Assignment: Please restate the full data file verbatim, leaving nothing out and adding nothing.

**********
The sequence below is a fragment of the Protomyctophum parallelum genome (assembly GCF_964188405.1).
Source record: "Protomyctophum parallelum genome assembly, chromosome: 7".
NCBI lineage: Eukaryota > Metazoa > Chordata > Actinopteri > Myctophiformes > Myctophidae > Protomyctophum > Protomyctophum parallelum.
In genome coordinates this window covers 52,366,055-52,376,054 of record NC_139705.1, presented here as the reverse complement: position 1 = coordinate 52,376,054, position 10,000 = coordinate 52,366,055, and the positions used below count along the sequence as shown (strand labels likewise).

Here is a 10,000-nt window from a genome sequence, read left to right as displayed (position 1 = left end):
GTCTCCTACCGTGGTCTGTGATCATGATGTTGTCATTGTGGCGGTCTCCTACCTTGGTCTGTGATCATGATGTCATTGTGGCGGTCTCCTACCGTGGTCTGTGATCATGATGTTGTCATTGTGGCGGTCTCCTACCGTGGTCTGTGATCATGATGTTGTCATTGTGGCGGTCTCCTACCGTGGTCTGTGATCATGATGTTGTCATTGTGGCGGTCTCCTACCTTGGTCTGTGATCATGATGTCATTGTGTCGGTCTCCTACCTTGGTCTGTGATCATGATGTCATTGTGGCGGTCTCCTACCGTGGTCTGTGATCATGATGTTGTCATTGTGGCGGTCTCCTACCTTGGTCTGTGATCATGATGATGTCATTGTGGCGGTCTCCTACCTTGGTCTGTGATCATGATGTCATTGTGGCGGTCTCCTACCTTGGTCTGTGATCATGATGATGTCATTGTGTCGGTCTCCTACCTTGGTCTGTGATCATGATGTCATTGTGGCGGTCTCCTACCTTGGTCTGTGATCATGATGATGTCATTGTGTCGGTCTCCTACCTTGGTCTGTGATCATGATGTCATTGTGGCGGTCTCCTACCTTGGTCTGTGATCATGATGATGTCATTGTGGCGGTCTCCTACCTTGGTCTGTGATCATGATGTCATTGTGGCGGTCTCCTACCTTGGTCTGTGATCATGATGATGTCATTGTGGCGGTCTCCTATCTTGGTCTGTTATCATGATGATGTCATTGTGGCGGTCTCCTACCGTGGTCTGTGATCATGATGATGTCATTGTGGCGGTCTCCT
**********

The sequence below is a fragment of the Protomyctophum parallelum genome (assembly GCF_964188405.1).
Source record: "Protomyctophum parallelum genome assembly, chromosome: 7".
NCBI lineage: Eukaryota > Metazoa > Chordata > Actinopteri > Myctophiformes > Myctophidae > Protomyctophum > Protomyctophum parallelum.
In genome coordinates this window covers 52,366,055-52,376,054 of record NC_139705.1, presented here as the reverse complement: position 1 = coordinate 52,376,054, position 10,000 = coordinate 52,366,055, and the positions used below count along the sequence as shown (strand labels likewise).

Here is a 10,000-nt window from a genome sequence, read left to right as displayed (position 1 = left end):
GTCTCCTACCGTGGTCTGTGATCATGATGTTGTCATTGTGGCGGTCTCCTACCTTGGTCTGTGATCATGATGTCATTGTGGCGGTCTCCTACCGTGGTCTGTGATCATGATGTTGTCATTGTGGCGGTCTCCTACCGTGGTCTGTGATCATGATGTTGTCATTGTGGCGGTCTCCTACCGTGGTCTGTGATCATGATGTTGTCATTGTGGCGGTCTCCTACCTTGGTCTGTGATCATGATGTCATTGTGTCGGTCTCCTACCTTGGTCTGTGATCATGATGTCATTGTGGCGGTCTCCTACCGTGGTCTGTGATCATGATGTTGTCATTGTGGCGGTCTCCTACCTTGGTCTGTGATCATGATGATGTCATTGTGGCGGTCTCCTACCTTGGTCTGTGATCATGATGTCATTGTGGCGGTCTCCTACCTTGGTCTGTGATCATGATGATGTCATTGTGTCGGTCTCCTACCTTGGTCTGTGATCATGATGTCATTGTGGCGGTCTCCTACCTTGGTCTGTGATCATGATGATGTCATTGTGTCGGTCTCCTACCTTGGTCTGTGATCATGATGTCATTGTGGCGGTCTCCTACCTTGGTCTGTGATCATGATGATGTCATTGTGGCGGTCTCCTACCTTGGTCTGTGATCATGATGTCATTGTGGCGGTCTCCTACCTTGGTCTGTGATCATGATGATGTCATTGTGGCGGTCTCCTATCTTGGTCTGTTATCATGATGATGTCATTGTGGCGGTCTCCTACCGTGGTCTGTGATCATGATGATGTCATTGTGGCGGTCTCCT